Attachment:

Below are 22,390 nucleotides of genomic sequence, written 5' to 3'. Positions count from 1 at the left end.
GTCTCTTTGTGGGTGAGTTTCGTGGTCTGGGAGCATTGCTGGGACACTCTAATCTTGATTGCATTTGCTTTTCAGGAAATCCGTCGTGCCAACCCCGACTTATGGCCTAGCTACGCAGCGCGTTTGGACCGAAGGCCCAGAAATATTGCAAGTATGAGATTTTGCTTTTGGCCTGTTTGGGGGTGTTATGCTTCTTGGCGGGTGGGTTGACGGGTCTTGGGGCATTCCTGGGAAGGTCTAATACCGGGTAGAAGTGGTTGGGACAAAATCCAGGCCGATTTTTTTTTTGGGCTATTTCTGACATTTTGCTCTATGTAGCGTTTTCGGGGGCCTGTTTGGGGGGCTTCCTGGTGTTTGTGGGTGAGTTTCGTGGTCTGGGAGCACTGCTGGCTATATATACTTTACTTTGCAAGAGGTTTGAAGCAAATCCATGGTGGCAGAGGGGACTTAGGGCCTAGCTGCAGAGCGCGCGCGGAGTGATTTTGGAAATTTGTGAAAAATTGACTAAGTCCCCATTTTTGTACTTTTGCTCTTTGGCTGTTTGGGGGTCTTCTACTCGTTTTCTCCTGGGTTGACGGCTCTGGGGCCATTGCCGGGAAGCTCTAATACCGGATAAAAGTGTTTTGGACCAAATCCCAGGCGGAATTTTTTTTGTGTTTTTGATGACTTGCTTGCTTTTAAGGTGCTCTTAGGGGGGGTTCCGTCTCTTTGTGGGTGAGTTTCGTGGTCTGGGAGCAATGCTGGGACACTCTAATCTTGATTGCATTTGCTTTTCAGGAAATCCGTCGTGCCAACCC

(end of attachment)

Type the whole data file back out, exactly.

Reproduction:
Below are 22,390 nucleotides of genomic sequence, written 5' to 3'. Positions count from 1 at the left end.
GTCTCTTTGTGGGTGAGTTTCGTGGTCTGGGAGCATTGCTGGGACACTCTAATCTTGATTGCATTTGCTTTTCAGGAAATCCGTCGTGCCAACCCCGACTTATGGCCTAGCTACGCAGCGCGTTTGGACCGAAGGCCCAGAAATATTGCAAGTATGAGATTTTGCTTTTGGCCTGTTTGGGGGTGTTATGCTTCTTGGCGGGTGGGTTGACGGGTCTTGGGGCATTCCTGGGAAGGTCTAATACCGGGTAGAAGTGGTTGGGACAAAATCCAGGCCGATTTTTTTTTTGGGCTATTTCTGACATTTTGCTCTATGTAGCGTTTTCGGGGGCCTGTTTGGGGGGCTTCCTGGTGTTTGTGGGTGAGTTTCGTGGTCTGGGAGCACTGCTGGCTATATATACTTTACTTTGCAAGAGGTTTGAAGCAAATCCATGGTGGCAGAGGGGACTTAGGGCCTAGCTGCAGAGCGCGCGCGGAGTGATTTTGGAAATTTGTGAAAAATTGACTAAGTCCCCATTTTTGTACTTTTGCTCTTTGGCTGTTTGGGGGTCTTCTACTCGTTTTCTCCTGGGTTGACGGCTCTGGGGCCATTGCCGGGAAGCTCTAATACCGGATAAAAGTGTTTTGGACCAAATCCCAGGCGGAATTTTTTTTGTGTTTTTGATGACTTGCTTGCTTTTAAGGTGCTCTTAGGGGGGGTTCCGTCTCTTTGTGGGTGAGTTTCGTGGTCTGGGAGCAATGCTGGGACACTCTAATCTTGATTGCATTTGCTTTTCAGGAAATCCGTCGTGCCAACCC